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Topic: Cooking in the UK  (Read 33626 times)

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Re: Cooking in the UK
« Reply #15 on: May 17, 2007, 11:44:26 AM »
A pound (four US sticks) of butter is 454 g.  Butter here is generally sold in 250g blocks, so just a little over half a pound.  That's where I start with my butter conversions.   :)


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  • Odd Duck
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Re: Cooking in the UK
« Reply #16 on: May 17, 2007, 04:02:35 PM »
I think for a lot of U.S. recipes work better with strong four, rather than plain, because of the gluten levels.  So I use strong flour for my cookies.  But that might be just me. 

I haven't tried using strong flour for US cookies/quick breads etc, because I think the lower gluten content actually works better. I did notice, however, that I seemed to need more flour than the recipe called for. And then one day my office mate brought in a cookbook so I could copy a recipe and I happened to notice that it had conversion charts in the back, and it actually said that you need more UK flour than North American. I bought a copy of the book, so when I get a chance (probably next week) I'll type in the chart.


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Re: Cooking in the UK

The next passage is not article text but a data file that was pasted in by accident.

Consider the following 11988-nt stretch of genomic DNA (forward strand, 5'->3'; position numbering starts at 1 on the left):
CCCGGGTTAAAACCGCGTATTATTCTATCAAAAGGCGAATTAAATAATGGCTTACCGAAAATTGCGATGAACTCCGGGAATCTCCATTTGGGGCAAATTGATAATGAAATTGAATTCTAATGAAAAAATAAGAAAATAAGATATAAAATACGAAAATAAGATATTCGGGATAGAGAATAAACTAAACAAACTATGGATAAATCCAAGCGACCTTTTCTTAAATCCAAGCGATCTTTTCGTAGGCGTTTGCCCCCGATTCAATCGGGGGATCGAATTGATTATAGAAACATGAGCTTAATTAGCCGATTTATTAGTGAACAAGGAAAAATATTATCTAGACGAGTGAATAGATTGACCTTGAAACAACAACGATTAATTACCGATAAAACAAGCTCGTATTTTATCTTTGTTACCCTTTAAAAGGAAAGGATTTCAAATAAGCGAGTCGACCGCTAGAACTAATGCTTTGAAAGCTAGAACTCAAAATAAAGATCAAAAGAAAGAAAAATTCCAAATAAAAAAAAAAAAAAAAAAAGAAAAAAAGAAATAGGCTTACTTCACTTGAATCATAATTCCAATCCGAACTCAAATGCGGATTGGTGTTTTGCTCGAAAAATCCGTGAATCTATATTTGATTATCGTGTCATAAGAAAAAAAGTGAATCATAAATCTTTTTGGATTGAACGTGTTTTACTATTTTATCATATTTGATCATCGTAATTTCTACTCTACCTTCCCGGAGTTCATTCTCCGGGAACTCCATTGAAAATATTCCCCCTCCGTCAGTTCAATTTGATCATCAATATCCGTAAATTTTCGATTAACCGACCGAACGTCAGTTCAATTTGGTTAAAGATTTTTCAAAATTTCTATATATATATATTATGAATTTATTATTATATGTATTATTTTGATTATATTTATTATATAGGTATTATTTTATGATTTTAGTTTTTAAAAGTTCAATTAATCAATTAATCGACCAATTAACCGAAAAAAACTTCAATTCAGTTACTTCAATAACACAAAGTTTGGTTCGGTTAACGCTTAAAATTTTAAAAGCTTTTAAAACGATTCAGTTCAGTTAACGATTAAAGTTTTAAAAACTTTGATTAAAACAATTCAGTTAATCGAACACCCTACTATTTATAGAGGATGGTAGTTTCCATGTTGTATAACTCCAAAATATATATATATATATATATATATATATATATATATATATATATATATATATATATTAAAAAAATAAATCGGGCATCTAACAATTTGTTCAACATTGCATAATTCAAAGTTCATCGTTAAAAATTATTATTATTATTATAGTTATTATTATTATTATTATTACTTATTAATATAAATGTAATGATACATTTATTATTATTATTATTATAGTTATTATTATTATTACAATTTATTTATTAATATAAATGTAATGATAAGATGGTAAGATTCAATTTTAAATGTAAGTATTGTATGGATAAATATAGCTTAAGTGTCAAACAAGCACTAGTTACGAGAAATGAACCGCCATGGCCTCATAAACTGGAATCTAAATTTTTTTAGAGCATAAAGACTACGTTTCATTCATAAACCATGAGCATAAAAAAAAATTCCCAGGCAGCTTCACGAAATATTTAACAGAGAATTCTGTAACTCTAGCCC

« Reply #17 on: May 19, 2007, 03:46:36 PM »
US baking powder is 'double acting' too, which means if you are using UK baking powder, you should double it for a US recipe.
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Re: Cooking in the UK
« Reply #18 on: May 20, 2007, 09:47:05 PM »
Wow, Chary, this is great! I know I'll go back to this thread many times.


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  • Odd Duck
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Re: Cooking in the UK
« Reply #19 on: May 24, 2007, 08:29:40 AM »
Here are the flour conversions I promised. If anyone's interested, the book I took this from is called "Muffins Fast and Fantastic," by Susan Reimer. The author is a Canadian living in the UK, so she has a pretty good idea what she's talking about. It's a great book.

10 oz (280 g) plain flour = 2 1/4 cups. Substitute 1 3/4 cups all-purpose flour.